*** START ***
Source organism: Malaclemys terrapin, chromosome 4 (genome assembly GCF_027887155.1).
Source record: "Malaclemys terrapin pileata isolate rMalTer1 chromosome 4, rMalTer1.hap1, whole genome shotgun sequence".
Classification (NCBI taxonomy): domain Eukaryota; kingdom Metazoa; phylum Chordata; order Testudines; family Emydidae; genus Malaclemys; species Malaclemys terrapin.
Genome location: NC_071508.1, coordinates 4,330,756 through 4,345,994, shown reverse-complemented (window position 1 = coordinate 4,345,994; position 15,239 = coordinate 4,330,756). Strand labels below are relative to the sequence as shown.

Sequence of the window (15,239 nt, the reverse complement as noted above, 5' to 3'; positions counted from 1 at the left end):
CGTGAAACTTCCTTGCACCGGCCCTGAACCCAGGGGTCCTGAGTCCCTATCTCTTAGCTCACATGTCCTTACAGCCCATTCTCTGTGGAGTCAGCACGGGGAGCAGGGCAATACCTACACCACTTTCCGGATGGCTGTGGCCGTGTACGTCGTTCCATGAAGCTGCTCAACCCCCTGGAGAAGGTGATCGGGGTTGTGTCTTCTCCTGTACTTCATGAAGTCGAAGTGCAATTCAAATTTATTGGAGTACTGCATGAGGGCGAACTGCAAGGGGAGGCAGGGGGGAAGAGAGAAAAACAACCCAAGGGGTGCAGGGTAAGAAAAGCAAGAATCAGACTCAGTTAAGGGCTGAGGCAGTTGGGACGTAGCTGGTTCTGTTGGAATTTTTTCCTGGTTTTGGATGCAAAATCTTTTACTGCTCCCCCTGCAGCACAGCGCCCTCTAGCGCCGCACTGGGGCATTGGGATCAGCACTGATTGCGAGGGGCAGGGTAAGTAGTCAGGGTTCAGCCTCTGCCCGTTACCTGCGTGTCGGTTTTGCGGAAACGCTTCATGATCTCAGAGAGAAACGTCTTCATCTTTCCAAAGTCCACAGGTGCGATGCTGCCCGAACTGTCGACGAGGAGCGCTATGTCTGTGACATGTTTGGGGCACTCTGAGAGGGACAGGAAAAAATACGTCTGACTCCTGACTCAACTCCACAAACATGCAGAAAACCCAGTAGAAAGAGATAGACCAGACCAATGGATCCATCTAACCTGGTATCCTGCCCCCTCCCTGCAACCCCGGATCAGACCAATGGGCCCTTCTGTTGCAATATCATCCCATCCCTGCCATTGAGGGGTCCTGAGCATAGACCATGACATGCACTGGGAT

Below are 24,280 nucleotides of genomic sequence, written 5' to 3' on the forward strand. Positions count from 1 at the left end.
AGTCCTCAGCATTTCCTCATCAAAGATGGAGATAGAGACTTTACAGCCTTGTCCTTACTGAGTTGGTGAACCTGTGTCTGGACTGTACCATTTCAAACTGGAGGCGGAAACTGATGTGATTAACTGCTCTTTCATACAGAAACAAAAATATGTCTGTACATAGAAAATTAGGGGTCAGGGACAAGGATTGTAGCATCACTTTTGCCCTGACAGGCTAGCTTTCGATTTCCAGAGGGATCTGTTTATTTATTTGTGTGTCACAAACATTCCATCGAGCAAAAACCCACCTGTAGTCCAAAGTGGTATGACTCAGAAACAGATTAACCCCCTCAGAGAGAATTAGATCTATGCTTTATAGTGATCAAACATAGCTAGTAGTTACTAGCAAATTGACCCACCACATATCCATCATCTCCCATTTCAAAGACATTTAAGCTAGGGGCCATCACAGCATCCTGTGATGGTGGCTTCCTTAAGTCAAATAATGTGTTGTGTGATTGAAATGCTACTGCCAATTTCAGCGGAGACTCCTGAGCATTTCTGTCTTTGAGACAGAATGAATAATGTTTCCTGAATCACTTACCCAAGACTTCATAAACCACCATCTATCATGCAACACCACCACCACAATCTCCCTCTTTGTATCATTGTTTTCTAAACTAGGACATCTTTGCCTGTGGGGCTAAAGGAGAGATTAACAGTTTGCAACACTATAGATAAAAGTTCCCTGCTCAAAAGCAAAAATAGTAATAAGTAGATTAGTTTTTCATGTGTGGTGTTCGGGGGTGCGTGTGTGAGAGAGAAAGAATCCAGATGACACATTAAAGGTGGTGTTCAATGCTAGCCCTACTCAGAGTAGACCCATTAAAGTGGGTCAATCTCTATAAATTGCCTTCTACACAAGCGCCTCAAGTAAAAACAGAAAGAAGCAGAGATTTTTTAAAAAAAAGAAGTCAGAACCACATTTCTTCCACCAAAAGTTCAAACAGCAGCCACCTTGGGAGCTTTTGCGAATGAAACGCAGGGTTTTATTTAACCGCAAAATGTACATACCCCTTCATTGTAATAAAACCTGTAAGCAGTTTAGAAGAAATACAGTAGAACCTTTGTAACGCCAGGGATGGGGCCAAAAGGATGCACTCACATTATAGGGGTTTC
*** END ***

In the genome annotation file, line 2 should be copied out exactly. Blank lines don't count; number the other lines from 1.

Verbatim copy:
Source record: "Malaclemys terrapin pileata isolate rMalTer1 chromosome 4, rMalTer1.hap1, whole genome shotgun sequence".